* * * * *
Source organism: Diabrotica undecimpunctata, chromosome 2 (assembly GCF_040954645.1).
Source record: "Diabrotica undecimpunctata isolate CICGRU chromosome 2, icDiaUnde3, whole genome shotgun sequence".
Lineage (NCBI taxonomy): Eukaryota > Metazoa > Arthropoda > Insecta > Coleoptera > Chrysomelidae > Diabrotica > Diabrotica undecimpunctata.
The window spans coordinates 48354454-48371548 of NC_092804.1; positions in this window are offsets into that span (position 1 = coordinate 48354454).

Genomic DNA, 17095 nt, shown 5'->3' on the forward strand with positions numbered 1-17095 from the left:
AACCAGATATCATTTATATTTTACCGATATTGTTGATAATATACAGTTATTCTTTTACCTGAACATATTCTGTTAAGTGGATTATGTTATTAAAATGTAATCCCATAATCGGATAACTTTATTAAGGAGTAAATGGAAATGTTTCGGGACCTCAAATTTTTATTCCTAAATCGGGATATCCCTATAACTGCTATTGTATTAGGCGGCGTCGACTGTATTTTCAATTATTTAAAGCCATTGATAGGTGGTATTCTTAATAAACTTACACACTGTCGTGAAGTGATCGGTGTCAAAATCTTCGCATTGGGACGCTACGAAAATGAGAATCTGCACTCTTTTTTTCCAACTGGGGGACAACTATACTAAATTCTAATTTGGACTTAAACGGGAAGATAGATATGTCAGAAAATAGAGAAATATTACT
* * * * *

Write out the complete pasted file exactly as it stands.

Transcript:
Source organism: Diabrotica undecimpunctata, chromosome 2 (assembly GCF_040954645.1).
Source record: "Diabrotica undecimpunctata isolate CICGRU chromosome 2, icDiaUnde3, whole genome shotgun sequence".
Lineage (NCBI taxonomy): Eukaryota > Metazoa > Arthropoda > Insecta > Coleoptera > Chrysomelidae > Diabrotica > Diabrotica undecimpunctata.
The window spans coordinates 48354454-48371548 of NC_092804.1; positions in this window are offsets into that span (position 1 = coordinate 48354454).

Genomic DNA, 17095 nt, shown 5'->3' on the forward strand with positions numbered 1-17095 from the left:
AACCAGATATCATTTATATTTTACCGATATTGTTGATAATATACAGTTATTCTTTTACCTGAACATATTCTGTTAAGTGGATTATGTTATTAAAATGTAATCCCATAATCGGATAACTTTATTAAGGAGTAAATGGAAATGTTTCGGGACCTCAAATTTTTATTCCTAAATCGGGATATCCCTATAACTGCTATTGTATTAGGCGGCGTCGACTGTATTTTCAATTATTTAAAGCCATTGATAGGTGGTATTCTTAATAAACTTACACACTGTCGTGAAGTGATCGGTGTCAAAATCTTCGCATTGGGACGCTACGAAAATGAGAATCTGCACTCTTTTTTTCCAACTGGGGGACAACTATACTAAATTCTAATTTGGACTTAAACGGGAAGATAGATATGTCAGAAAATAGAGAAATATTACT